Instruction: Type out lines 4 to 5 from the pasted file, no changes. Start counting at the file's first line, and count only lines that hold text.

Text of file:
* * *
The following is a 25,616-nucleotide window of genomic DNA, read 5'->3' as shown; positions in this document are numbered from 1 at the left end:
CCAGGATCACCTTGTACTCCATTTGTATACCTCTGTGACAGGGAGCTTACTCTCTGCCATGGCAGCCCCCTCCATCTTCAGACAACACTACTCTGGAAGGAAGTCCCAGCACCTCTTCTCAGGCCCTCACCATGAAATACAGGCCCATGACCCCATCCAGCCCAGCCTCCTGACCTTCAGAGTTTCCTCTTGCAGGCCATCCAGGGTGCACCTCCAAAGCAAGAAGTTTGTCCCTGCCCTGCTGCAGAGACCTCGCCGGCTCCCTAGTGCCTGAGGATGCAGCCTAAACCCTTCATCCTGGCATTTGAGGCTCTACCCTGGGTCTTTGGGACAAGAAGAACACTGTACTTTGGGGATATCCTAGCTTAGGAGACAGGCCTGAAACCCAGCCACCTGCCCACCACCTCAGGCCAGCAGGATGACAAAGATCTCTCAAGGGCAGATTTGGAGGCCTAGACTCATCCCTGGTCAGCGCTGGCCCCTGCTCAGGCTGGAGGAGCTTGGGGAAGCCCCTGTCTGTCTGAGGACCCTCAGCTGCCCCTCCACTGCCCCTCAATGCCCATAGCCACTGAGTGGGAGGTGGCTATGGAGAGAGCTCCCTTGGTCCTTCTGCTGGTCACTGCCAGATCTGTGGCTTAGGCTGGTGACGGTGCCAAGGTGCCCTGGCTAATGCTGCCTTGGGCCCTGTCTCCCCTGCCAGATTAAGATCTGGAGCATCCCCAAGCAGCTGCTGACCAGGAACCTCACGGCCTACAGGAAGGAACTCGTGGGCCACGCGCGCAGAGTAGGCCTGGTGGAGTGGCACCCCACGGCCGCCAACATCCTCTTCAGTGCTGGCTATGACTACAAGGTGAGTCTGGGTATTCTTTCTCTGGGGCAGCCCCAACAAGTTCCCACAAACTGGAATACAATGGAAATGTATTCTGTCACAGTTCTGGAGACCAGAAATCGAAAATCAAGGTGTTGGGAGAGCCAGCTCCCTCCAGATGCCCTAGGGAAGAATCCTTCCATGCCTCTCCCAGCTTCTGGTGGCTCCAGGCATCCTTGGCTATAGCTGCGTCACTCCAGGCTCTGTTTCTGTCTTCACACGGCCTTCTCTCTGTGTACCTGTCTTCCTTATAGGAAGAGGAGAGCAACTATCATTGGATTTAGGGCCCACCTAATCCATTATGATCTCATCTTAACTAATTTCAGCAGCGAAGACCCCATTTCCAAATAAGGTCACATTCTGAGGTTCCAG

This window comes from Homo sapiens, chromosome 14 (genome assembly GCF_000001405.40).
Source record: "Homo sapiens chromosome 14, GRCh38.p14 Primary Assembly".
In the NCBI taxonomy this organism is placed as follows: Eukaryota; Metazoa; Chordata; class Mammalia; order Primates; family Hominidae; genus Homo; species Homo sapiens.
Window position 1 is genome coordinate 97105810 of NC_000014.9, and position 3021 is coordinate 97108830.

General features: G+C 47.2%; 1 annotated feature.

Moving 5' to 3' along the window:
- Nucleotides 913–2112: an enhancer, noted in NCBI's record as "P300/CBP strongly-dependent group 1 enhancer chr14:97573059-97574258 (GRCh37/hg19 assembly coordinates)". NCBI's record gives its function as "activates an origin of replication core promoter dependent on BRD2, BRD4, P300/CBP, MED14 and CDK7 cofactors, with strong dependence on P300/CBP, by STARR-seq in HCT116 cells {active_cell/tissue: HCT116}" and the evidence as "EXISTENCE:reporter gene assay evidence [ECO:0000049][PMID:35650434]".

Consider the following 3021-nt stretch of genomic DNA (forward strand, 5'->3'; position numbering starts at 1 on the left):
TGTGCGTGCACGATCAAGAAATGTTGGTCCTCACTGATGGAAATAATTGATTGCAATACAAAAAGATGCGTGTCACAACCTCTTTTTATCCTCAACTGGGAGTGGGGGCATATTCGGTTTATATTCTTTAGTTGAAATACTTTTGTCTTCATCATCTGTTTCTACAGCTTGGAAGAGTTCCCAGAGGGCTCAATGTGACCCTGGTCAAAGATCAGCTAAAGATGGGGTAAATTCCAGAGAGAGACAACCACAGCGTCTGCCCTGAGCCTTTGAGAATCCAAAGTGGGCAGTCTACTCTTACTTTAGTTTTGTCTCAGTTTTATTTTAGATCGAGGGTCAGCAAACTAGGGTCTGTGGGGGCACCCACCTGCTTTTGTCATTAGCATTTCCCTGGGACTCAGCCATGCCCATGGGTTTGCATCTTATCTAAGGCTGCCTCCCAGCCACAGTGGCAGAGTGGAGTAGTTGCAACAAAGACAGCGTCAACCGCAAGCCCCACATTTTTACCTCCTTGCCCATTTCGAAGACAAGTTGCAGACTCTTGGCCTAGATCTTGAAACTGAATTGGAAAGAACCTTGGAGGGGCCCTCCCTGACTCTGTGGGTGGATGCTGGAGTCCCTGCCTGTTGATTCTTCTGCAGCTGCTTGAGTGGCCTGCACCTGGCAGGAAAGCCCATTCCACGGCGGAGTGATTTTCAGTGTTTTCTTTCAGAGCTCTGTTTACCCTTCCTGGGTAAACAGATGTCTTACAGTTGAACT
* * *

Source record: "Homo sapiens chromosome 14, GRCh38.p14 Primary Assembly".
In the NCBI taxonomy this organism is placed as follows: Eukaryota; Metazoa; Chordata; class Mammalia; order Primates; family Hominidae; genus Homo; species Homo sapiens.